In the ear 1905 came the clarion call of the Militanti† Suffrage Movement. In 1906 Mrs. Pethick-Lawrence became Treasurer for the Campaign and during the next 6 years there was raised in one organisation, a fund of a Quarter of Millions {1} sterling.

Together with her husband she started the first Militant Suffrage Paper Votes for Women, which they carried on as co-Editors.

In 1908 she was arrested for attempting to speak in the Lobby of the House of Commons, after the refusal of the Government to receive a Deputation of Women (that had come to put their case) had been announced to them by the Police. Subsequently she was arrested twice for leading a Deputation to Parliament, and once under the old Conspiracy laws. In the latter case she was sentenced to 9 months and placed in the 1st division. The majority of her fellow suffragists in prison were not accorded the same treatment as political prisoners. They protested by the Hunger Strike, and she made common cause with them, was forcibly fed and subsequently released, having served five weeks of the 9 months sentence.

In the Autumn of 1914 a cable summoned her to New York to address a vast Suffrage Meeting in the Carnegie Hall. On that occasion she helped to inaugurate the campaign which two years later led to the political enfranchisement of the women of the State. Further she called up {2} the Women of America (this the greatest of the neutral Powers) not to become obsessed by the War spirit but to combine their allegiance to the principle of arbitration and to work for a real settlement rather than a fight to the finish. She travelled from the East to the West of America, speaking everywhere of the Solidarity of women as the Mothers of the human race and therefore the {3} natural Peacemakers. As a result of her campaign the Women[’]s Peace Party (afterwards the American Section of the Women’s International League) was formed {4} with Jane Addams as its president, and the two women sailed with fifty American delegates to take part in an International Conference of Women held at the Hague in April 1915. It will be remembered that this Congress representing 16 nations was unanimous in urging a Peace by Negotiation, and that a delegation appointed at the Hague was received by several Chancellors in Europe, by the President of the Swiss Republic and by the United States; it was also received by the Pope. On behalf of the women of the world this delegation pleaded for a continuous Council of Mediation and Reconciliation to be formed by the Neutral States, in order to conduct negotiations between the warring Powers, and if possible secure an understanding and a[n] agreement which would avoid a fight to the finish and its consequent devastation of the whole of Europe.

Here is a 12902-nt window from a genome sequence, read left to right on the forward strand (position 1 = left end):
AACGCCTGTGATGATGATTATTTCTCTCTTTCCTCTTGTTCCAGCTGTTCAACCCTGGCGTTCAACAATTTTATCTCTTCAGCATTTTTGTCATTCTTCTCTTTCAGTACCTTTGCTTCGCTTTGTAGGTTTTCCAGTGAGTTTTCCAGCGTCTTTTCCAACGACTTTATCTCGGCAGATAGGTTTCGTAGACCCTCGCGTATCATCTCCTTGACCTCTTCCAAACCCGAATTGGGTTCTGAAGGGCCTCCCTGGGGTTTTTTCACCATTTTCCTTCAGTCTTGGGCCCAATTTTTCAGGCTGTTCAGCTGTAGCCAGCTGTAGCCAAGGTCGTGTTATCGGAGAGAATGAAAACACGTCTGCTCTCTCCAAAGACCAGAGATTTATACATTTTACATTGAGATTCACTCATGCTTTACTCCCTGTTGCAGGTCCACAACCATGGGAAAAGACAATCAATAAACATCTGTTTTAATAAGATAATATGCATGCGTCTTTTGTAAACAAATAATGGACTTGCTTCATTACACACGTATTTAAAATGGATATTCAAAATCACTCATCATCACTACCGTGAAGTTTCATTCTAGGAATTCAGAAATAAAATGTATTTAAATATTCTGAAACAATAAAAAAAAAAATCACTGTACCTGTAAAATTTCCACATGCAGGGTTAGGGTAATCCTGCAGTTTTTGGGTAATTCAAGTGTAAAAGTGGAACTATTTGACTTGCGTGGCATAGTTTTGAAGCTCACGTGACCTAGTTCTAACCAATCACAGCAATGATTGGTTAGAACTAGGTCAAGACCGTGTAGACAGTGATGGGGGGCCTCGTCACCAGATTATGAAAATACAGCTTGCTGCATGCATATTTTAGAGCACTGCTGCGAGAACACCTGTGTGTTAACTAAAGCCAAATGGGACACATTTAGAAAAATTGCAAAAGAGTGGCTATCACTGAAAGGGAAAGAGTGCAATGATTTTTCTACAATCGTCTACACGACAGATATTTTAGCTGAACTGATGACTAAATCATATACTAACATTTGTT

Mrs. Pethick-Lawrence has continued up to the present moment to work towards the Removal of all legal Restrictions upon the equality and freedom of the sexes, also towards and for the practical realization of the solidarity of the Human race (rooted in the Solidarity of women of all races as political {5} Mothers) which demands the abolition of Poverty and War.